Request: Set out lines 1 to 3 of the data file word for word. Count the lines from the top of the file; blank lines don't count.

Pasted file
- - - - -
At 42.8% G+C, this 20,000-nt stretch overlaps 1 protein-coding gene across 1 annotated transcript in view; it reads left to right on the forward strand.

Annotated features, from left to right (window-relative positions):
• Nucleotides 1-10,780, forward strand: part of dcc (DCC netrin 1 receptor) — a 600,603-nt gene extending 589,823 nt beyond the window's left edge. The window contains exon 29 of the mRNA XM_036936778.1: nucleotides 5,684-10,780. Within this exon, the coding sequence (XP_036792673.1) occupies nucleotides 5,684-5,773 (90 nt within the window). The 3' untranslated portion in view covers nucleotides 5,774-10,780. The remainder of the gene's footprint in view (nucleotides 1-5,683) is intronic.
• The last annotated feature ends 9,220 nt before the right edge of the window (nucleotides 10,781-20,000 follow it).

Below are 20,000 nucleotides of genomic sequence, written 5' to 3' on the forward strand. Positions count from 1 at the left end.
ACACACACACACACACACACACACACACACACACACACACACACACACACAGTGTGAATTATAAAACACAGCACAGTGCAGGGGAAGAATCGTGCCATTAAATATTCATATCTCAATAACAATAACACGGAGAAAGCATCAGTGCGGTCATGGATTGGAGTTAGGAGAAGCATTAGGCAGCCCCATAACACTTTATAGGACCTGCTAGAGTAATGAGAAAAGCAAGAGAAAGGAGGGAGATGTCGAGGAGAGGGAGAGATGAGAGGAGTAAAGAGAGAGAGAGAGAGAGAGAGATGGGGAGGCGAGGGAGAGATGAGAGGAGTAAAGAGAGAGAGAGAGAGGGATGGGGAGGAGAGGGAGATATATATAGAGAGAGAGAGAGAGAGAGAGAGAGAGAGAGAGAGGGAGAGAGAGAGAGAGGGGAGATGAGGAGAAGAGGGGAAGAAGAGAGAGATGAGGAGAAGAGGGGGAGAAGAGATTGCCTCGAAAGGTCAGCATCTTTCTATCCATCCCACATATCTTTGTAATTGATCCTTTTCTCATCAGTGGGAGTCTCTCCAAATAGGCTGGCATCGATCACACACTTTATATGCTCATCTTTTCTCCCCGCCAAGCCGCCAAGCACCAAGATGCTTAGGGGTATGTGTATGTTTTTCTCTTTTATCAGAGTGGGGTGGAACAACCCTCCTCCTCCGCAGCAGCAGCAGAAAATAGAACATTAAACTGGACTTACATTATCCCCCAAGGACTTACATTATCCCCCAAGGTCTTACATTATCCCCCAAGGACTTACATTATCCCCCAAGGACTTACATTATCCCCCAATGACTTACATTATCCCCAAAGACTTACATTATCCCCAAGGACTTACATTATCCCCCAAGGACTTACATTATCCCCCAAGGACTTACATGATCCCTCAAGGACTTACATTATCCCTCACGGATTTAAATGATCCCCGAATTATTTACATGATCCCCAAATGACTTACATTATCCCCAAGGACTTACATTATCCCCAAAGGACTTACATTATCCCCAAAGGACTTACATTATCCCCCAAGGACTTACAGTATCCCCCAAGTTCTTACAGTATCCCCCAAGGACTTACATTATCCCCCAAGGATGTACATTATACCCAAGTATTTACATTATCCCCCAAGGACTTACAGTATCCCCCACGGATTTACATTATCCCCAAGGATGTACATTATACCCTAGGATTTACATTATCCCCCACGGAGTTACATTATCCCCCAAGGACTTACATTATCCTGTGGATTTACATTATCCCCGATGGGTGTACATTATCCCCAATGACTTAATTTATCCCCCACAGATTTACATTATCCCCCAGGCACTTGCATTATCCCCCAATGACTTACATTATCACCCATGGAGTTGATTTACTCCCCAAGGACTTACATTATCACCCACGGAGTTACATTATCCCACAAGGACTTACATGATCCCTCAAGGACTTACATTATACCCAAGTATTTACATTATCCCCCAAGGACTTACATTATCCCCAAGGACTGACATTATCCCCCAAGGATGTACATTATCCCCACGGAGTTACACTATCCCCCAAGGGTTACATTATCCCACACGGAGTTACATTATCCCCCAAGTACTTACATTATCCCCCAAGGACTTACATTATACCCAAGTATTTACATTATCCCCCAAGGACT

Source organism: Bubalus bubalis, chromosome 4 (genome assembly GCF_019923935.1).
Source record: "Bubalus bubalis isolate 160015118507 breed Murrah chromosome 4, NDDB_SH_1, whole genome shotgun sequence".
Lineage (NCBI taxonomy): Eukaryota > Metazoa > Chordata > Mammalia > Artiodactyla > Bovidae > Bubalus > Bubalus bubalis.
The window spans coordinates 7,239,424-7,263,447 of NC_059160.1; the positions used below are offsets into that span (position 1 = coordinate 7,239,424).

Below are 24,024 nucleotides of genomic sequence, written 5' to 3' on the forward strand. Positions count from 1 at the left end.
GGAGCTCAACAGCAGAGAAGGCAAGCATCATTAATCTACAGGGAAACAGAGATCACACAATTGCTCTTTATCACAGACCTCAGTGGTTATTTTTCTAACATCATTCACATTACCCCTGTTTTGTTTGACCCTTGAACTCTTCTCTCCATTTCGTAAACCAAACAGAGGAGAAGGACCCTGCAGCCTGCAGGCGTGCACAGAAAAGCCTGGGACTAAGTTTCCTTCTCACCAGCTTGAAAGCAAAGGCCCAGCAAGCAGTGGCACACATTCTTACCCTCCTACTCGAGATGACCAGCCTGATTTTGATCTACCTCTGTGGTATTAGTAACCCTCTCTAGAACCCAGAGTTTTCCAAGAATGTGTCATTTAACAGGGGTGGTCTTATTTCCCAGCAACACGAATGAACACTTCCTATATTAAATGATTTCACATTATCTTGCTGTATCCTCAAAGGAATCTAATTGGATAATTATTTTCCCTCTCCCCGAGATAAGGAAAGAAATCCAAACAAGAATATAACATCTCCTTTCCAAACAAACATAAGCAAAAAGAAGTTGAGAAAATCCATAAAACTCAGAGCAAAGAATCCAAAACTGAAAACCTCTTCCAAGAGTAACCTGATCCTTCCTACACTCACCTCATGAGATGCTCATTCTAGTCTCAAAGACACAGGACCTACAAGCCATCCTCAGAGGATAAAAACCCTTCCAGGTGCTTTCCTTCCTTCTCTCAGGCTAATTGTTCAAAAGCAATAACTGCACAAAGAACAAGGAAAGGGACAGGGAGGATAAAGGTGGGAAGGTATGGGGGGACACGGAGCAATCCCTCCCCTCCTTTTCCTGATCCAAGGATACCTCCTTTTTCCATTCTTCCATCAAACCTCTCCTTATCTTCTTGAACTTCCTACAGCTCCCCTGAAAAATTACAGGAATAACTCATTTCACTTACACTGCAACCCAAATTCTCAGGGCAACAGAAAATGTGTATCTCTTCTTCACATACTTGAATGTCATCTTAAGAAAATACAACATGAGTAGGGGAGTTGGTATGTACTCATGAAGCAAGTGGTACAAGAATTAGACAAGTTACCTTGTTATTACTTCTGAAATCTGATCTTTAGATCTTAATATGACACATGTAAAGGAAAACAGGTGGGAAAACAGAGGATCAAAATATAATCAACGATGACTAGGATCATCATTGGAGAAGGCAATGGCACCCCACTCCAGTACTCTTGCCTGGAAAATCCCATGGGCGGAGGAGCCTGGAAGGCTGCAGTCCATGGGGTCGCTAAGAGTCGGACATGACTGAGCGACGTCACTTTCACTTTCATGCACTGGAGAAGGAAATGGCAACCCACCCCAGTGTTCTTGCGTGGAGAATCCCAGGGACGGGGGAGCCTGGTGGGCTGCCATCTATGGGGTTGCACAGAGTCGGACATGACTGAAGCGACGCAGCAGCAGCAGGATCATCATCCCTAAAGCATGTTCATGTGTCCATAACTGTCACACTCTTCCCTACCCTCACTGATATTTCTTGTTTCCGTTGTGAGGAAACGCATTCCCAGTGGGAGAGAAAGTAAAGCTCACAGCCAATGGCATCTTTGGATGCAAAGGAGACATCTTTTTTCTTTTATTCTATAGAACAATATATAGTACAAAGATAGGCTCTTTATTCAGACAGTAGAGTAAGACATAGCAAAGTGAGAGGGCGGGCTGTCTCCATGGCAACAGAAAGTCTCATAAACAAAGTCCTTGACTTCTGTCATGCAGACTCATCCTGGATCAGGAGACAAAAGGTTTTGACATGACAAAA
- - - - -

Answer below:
At 42.8% G+C, this 20,000-nt stretch overlaps 1 protein-coding gene across 1 annotated transcript in view; it reads left to right on the forward strand.

Annotated features, from left to right (window-relative positions):
• Nucleotides 1-10,780, forward strand: part of dcc (DCC netrin 1 receptor) — a 600,603-nt gene extending 589,823 nt beyond the window's left edge. The window contains exon 29 of the mRNA XM_036936778.1: nucleotides 5,684-10,780. Within this exon, the coding sequence (XP_036792673.1) occupies nucleotides 5,684-5,773 (90 nt within the window). The 3' untranslated portion in view covers nucleotides 5,774-10,780. The remainder of the gene's footprint in view (nucleotides 1-5,683) is intronic.